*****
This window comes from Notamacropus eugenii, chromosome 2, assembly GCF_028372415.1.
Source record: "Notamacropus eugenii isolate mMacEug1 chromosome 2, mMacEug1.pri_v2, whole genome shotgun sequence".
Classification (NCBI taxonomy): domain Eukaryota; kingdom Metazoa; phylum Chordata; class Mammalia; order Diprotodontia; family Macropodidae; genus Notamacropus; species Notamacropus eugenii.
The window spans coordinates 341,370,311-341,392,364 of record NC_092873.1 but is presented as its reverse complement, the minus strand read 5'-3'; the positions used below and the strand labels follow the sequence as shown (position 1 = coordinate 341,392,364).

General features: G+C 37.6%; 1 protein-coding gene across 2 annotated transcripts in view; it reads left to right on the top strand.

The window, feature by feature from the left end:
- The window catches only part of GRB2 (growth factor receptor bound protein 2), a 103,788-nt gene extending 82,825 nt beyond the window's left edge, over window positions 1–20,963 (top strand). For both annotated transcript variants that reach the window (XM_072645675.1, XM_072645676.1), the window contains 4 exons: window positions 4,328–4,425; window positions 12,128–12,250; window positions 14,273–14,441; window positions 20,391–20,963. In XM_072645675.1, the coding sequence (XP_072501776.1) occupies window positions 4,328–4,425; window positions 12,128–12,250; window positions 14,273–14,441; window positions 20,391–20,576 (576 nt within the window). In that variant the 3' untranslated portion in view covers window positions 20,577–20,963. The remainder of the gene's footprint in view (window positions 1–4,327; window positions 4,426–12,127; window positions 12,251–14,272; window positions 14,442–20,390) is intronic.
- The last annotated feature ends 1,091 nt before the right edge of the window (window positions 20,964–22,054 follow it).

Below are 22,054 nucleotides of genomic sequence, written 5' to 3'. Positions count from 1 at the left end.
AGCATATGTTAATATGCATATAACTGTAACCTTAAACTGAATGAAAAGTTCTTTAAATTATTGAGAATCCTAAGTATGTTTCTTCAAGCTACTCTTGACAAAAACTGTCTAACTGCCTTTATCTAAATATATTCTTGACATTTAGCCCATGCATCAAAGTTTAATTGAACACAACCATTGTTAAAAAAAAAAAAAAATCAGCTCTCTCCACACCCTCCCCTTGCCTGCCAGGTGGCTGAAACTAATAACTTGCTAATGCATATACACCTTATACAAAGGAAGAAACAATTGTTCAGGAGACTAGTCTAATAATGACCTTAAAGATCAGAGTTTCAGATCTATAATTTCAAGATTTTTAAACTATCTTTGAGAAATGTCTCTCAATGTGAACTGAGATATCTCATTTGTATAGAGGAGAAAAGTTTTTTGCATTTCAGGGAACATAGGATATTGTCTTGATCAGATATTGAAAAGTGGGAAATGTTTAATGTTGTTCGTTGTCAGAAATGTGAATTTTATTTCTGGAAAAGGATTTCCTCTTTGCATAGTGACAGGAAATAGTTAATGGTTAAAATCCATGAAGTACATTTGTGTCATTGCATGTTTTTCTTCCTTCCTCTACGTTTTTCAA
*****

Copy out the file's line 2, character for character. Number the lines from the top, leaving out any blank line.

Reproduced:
Source record: "Notamacropus eugenii isolate mMacEug1 chromosome 2, mMacEug1.pri_v2, whole genome shotgun sequence".